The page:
Common Questions under the Health Care Reform Laws – Part 5
December 17, 2010
If nongrandathered insured health plan fails the nondiscrimination tests under Code Section 105(h), it will subject to penalties. What are penalties? Will “small employers” be exempt from any of the penalties?
A nongrandfathered insured health plan that fails to comply with Code Section 105(h) will be subject to an excise tax penalty of $100 per individual discriminated against for each day the plan does not comply. The penalty is capped at $500,000. Plan sponsors are required toself-report the excise tax on Form 8928. A nongrandfathered insured health plan also be subject to a civil action to compel it to provide nondiscriminatory benefits.
Small employers may be exempt from the excise tax penalty in limited circumstances. For these purposes, a “small employer” is an employer who employed, on average, between two and fifty employees on business days for the preceding calendar year and who employs at least two employees on the first day of the plan year. Where a small employer provides health insurance coverage solely through an insurance contract with a health insurance issuer, no excise tax penalty will be imposed on the small employer for a failure to meet the nondiscrimination rules if the failure is solely the fault of the issuer. Thus, if the health insurance issuer offered discriminatory benefits, the issuer would be subject to a civil money penalty but the small employer would not be subject to the excise tax. However, if the issuer offered nondiscriminatory coverage but the small employer provided the coverage to its employees in a discriminatory manner, then the small employer would be subject to theexcise tax penalty. For example, if the issuer offered the same benefits to all employees in the group, but the employer charged its highly compensated employees a lower contribution for the coverage than its non-highly compensated employees, any penalty would beimposed on the employer rather than the issuer.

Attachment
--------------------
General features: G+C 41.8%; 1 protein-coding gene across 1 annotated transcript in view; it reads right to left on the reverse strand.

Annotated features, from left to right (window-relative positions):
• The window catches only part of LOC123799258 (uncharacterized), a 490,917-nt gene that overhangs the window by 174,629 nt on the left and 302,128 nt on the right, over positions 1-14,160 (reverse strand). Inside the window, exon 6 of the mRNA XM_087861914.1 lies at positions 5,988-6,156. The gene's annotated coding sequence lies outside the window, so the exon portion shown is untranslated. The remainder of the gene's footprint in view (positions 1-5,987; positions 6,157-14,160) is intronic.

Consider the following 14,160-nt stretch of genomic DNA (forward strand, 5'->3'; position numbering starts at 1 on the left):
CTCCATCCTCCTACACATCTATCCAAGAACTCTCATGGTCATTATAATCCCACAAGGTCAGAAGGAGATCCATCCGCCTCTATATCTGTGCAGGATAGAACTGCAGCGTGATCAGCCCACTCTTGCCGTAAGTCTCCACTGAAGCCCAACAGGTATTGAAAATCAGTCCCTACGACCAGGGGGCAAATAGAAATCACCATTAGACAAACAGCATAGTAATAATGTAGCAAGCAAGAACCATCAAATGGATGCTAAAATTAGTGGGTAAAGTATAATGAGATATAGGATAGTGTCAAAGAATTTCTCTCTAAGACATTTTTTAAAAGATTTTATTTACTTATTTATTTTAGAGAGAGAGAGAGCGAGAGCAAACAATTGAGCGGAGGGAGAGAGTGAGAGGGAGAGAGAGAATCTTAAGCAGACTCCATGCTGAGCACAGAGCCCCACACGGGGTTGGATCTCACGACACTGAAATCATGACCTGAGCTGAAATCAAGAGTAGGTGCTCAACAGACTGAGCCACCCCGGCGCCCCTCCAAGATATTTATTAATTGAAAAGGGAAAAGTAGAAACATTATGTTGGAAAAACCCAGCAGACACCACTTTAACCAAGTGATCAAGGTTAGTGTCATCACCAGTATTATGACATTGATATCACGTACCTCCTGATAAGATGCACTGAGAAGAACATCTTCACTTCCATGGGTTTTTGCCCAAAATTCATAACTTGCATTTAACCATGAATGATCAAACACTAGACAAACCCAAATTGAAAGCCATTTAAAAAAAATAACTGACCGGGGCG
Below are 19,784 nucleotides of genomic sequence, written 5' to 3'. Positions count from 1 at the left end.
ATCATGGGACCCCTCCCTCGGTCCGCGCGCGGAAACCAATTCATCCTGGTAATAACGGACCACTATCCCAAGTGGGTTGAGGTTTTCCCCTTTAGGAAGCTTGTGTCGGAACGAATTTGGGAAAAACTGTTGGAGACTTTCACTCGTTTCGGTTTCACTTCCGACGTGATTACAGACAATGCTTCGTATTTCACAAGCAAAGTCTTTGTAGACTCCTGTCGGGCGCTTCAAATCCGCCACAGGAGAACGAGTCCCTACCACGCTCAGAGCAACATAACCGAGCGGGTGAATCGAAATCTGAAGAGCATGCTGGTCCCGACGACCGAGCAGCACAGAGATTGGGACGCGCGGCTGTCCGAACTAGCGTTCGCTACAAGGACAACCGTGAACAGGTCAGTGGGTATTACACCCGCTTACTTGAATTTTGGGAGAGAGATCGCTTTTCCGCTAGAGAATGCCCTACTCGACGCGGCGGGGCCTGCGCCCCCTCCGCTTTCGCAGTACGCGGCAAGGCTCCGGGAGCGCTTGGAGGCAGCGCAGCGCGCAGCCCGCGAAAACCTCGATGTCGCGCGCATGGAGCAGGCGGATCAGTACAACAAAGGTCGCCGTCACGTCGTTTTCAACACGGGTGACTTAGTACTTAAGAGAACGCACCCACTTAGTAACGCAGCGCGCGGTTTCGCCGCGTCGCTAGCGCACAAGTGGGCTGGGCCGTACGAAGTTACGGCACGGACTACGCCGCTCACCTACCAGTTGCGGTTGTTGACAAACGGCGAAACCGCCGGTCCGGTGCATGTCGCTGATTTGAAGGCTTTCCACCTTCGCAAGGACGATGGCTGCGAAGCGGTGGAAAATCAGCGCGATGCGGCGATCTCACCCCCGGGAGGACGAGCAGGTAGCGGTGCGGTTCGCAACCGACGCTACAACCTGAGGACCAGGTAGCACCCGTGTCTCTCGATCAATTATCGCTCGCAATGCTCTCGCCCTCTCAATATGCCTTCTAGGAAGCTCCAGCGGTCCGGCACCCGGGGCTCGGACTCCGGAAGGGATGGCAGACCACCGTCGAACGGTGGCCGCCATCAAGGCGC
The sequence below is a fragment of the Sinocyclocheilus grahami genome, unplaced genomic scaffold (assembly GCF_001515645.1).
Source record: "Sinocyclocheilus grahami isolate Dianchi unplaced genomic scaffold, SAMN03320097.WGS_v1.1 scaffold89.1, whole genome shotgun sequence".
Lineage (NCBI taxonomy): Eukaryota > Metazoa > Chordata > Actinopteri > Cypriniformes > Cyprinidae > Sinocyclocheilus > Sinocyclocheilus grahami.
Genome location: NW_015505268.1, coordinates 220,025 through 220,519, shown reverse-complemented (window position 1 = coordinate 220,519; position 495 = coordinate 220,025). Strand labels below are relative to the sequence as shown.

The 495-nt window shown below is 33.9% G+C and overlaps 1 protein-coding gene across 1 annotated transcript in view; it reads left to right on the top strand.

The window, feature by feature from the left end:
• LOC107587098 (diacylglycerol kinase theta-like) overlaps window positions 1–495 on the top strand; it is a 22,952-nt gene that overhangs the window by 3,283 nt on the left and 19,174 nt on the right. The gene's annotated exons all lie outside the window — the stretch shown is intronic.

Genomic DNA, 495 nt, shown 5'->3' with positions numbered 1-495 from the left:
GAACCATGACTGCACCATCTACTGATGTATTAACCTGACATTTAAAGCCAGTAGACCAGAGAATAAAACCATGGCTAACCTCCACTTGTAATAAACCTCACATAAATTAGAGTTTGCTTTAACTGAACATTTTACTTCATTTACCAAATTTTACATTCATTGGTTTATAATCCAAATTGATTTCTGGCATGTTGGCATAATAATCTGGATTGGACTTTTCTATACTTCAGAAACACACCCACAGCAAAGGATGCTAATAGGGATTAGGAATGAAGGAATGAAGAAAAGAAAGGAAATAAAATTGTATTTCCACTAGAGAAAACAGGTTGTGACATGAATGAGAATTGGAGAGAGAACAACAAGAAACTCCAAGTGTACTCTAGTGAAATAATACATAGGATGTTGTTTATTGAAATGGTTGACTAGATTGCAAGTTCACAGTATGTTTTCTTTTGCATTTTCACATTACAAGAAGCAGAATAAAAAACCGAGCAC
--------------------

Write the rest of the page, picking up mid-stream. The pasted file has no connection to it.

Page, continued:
The penalties for noncompliance imposed on nongrandfathered insured plans are markedly different than those for self-funded plans. Whereas noncompliant nongrandfathered insured plans are subject to tax or money penalties, noncompliant self-funded plans are subject to no penalty. Instead, the benefits the self-funded plan provides to highly compensatedindividuals lose their beneficial tax status and are included in the individuals’ gross income.
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